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FQXI ARTICLE
April 23, 2014

Testing the Multiverse
Does the CMB sky show signatures of other universes?
by Miriam Frankel
FQXi Awardees: Hiranya Peiris
August 3, 2011
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HIRANYA PEIRIS
University College London
It sounds like a surreal dream, but Hiranya Peiris spends her days pondering being trapped inside a "Swiss cheese." It’s an analogy she uses to describe the multiverse theory, which states that our universe is just one of many—one hollow amongst many others, each separated by a cheesy spacetime. The question that Peiris, a cosmologist at University College London, is now attempting to tackle is: Housed as we are within our hollow, could we ever find scientific evidence that other hollows—or other universes—exist?

As fanciful as it may seem, the idea of the multiverse stems from one of the most established theories in cosmology: inflation. First proposed in the 1980s, inflation explains why distant parts of the universe look so similar. The idea is that the very early universe went through a period of extremely rapid expansion, flinging apart regions that were once in close contact—and hence appear similar—so that today they are vastly separated. Soon after the theory was developed, cosmologists realized that inflation may not have been a one-off event. Rather, different patches of spacetime could suddenly inflate into fully-fledged universes in their own right. Though inflation would eventually end within each patch, it would continue in the spacetime between them—hurling these universes so far apart that they will never be able to communicate with each other.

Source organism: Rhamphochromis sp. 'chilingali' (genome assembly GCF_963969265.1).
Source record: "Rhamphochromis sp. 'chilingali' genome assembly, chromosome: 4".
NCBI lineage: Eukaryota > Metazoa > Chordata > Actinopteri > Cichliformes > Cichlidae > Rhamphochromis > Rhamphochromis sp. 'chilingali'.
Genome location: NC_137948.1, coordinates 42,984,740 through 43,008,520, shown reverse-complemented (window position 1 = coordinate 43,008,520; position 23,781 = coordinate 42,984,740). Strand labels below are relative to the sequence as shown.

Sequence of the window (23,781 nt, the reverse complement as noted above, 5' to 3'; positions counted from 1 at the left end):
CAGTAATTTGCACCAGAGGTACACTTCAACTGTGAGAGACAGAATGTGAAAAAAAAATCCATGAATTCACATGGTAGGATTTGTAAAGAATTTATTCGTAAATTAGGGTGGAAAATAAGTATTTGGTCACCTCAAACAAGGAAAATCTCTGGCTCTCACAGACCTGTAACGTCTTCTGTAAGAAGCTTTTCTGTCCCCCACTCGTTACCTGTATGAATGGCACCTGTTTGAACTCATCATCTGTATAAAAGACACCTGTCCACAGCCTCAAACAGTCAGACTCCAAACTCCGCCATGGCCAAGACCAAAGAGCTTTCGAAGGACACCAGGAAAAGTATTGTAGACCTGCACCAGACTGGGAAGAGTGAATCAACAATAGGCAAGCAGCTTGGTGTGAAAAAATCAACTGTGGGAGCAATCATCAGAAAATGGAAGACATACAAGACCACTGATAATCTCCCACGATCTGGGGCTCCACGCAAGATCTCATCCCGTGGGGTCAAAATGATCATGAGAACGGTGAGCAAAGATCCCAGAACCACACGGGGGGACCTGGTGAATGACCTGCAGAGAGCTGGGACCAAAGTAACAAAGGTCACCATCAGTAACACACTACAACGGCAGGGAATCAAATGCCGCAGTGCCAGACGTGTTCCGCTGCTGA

Peiris has spent much of her career painstakingly building up a dossier of observational support for inflation. In particular, she has scrutinized patterns in the temperature map of the first observable light of the universe, known as the cosmic microwave background (CMB), to verify that they match up with inflation’s predictions. Yet, it was not until fairly recently that she began to seriously search through CMB data for evidence of the multiverse. She had dismissed the idea before, not because she thought the model was wrong, but because she believed it was untestable. Like many physicists, she had assumed that any neighbouring universes lay too far away to leave any directly detectable signatures on the CMB sky.

Cosmic Collisions

That changed in 2009, when Peiris met string theorist Matthew Johnson, based at the Perimeter Institute in Canada. Johnson, along with FQXi director Anthony Aguirre and others, had been toying with the idea that a neighboring universe could leave readable signatures on the CMB, if it collided with our cosmos soon after it was born and before it was hurled away from us. (See "When Universes Collide" for more on cosmic crashes.) If correct, the multiverse theory would potentially be testable and Peiris, Johnson realized, would be the perfect person to help test it. "There are so many untested ideas out there," says Johnson, adding that most theorists—himself included—have no experience of working with observational data. "You’ve got to wait around for the people who actually know what they’re doing," he says.

The discussions sparked a strong partnership between Johnson and Peiris, who have been working together ever since. With the help of a $112,331 grant from FQXi, they have now developed an algorithm to search for the scars left by collisions between neighboring cosmoses.

There’s a lot of work being
carried out on the multiverse
and it’s important to know
whether it’s testable or not.
- Hiranya Peiris